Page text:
Canada’s requirement for air travellers to quarantine for up to three days at a hotel is an expensive, inconsistent policy that contains loopholes and should be ditched, says a new report from a government advisory panel.
The experts, mainly doctors, are tasked with providing guidance to Health Minister Patty Hajdu on testing and screening measures for COVID-19.
Its latest report focuses on Canada’s land and border measures, as well as what rules should be in place for vaccinated travellers, including that those who are fully immunized shouldn’t have to quarantine at all.
While it says Canada should continue screening positive cases from international travellers for more transmissible variants, it should discontinue its policy of making air travellers stay in “government-authorized accommodations.”
It recommends any changes to border measures happen in phases and factor in how the country is fighting a third and, in some ways, the most serious wave of the pandemic.
When it comes to the policy itself, it notes making those arriving by air stay at a hotel for up to the first three days of their 14-day quarantine has likely improved compliance. But it details several issues with the policy.
First, it says, some travellers are choosing to pay the fine of up to $3,000 for skipping out on their mandatory hotel stay and possibly not quarantining at all.
Besides the burden of forcing travellers to book and pay for a three-night stay at a government-approved hotel, the report says “there are significant administrative costs and resources devoted to managing hotel quarantine,” which could be used elsewhere to respond to the pandemic.
The experts say because only people flying into Canada have to quarantine at a hotel, some people are detouring to a United States airport and entering into the country through a land border where no such rule exists.
And finally, the panel said the three-day requirement doesn’t match up with the science around the incubation period of COVID-19.
“Recent research also indicates that specific supports related to financial support, temporary accommodation if necessary, clear communication, effective contact tracing and routine monitoring would help to increase compliance (as opposed to enforcing a specific quarantine location),” the report said.
The panel experts say the government should still see that travellers needing to quarantine who don’t have a plan be required to stay in designated quarantine facilities.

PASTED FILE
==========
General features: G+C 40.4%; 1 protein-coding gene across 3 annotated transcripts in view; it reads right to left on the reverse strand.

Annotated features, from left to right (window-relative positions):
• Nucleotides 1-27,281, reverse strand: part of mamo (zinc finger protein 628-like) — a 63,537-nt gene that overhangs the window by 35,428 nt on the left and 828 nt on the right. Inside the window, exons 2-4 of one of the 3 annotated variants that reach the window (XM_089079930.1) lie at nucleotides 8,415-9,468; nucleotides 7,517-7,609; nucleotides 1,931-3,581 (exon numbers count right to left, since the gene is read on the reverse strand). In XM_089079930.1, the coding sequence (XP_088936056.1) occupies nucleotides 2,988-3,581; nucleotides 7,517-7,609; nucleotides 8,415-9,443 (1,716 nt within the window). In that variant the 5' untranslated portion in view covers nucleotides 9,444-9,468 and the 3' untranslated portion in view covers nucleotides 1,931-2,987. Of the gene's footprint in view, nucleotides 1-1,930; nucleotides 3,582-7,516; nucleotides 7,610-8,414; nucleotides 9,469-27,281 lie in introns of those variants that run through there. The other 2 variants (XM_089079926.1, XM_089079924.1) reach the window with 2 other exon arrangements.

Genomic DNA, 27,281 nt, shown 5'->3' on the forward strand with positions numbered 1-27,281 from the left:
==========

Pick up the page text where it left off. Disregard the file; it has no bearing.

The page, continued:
The panel’s criticisms have been the same questions Prime Minister Justin Trudeau and his ministers have faced for months since the rule was brought into effect earlier this year.
They have repeatedly defended the country’s border measures as effective and necessary to fight the spread of the virus.
Asked earlier in the day about the hotel quarantine policy, Trudeau didn’t say when it may end, given that more Canadians and other travellers are getting vaccinated against COVID-19.
“The Government of Canada will continue to monitor and review all available data and scientific evidence to inform future border and travel measures, and will be prudent in its approach, keeping the health and safety of Canadians top of mind,” reads a joint statement by Hajdu and Minister of Public Safety and Emergency Preparedness Bill Blair, following the report’s release.
“The Government of Canada will also consider the panel’s recommendations to determine how testing and quarantine strategies should evolve to address vaccination status.”
The report says travellers who have received one of their two shots should have to provide proof, get tested for COVID-19 72 hours before their arrival and then upon entering Canada. They should then quarantine at home until they receive their negative test.
The experts say fully vaccinated travellers should also show proof, but not be tested before their departure and should only undergo one upon arrival “for surveillance purposes.”
“Self-monitoring for symptoms and no quarantine required unless the on-arrival PCR test confirms a positive result,” they say.
Their report says unvaccinated travellers who are not deemed to be essential workers should take a test before their departure and on arrival. They should then take another test seven days into their quarantine and “then leave upon receipt of a negative test.”
If people who haven’t been vaccinated don’t take the test midway through their quarantine, they should be forced to stay in it for the full 14-days.
“The panel also acknowledges that there will be a number of considerations regarding vaccine ‘certification,”’ the report says.
“A system to validate proof of vaccination for arriving travellers should be made available as soon as possible.”
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